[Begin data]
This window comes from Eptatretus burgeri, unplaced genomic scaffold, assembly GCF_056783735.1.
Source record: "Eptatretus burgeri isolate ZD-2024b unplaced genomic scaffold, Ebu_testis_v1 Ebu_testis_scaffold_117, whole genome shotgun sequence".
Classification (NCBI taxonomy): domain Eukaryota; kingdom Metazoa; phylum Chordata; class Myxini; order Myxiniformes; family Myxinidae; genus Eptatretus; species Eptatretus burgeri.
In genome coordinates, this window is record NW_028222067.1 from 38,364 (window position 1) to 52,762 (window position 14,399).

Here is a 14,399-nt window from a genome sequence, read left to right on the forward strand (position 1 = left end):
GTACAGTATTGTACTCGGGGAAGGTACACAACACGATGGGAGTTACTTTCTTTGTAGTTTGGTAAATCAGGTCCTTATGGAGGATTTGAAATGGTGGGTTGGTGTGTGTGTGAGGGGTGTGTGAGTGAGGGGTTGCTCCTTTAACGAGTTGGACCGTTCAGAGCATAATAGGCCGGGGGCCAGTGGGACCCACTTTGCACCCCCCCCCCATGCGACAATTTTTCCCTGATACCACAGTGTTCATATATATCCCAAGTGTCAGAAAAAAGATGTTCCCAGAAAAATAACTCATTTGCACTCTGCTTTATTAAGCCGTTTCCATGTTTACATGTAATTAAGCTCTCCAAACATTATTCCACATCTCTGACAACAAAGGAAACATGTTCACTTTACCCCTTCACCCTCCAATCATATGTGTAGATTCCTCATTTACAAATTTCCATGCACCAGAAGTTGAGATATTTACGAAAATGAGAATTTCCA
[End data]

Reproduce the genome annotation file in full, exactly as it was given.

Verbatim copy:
This window comes from Eptatretus burgeri, unplaced genomic scaffold, assembly GCF_056783735.1.
Source record: "Eptatretus burgeri isolate ZD-2024b unplaced genomic scaffold, Ebu_testis_v1 Ebu_testis_scaffold_117, whole genome shotgun sequence".
Classification (NCBI taxonomy): domain Eukaryota; kingdom Metazoa; phylum Chordata; class Myxini; order Myxiniformes; family Myxinidae; genus Eptatretus; species Eptatretus burgeri.
In genome coordinates, this window is record NW_028222067.1 from 38,364 (window position 1) to 52,762 (window position 14,399).

Here is a 14,399-nt window from a genome sequence, read left to right on the forward strand (position 1 = left end):
GTACAGTATTGTACTCGGGGAAGGTACACAACACGATGGGAGTTACTTTCTTTGTAGTTTGGTAAATCAGGTCCTTATGGAGGATTTGAAATGGTGGGTTGGTGTGTGTGTGAGGGGTGTGTGAGTGAGGGGTTGCTCCTTTAACGAGTTGGACCGTTCAGAGCATAATAGGCCGGGGGCCAGTGGGACCCACTTTGCACCCCCCCCCCATGCGACAATTTTTCCCTGATACCACAGTGTTCATATATATCCCAAGTGTCAGAAAAAAGATGTTCCCAGAAAAATAACTCATTTGCACTCTGCTTTATTAAGCCGTTTCCATGTTTACATGTAATTAAGCTCTCCAAACATTATTCCACATCTCTGACAACAAAGGAAACATGTTCACTTTACCCCTTCACCCTCCAATCATATGTGTAGATTCCTCATTTACAAATTTCCATGCACCAGAAGTTGAGATATTTACGAAAATGAGAATTTCCA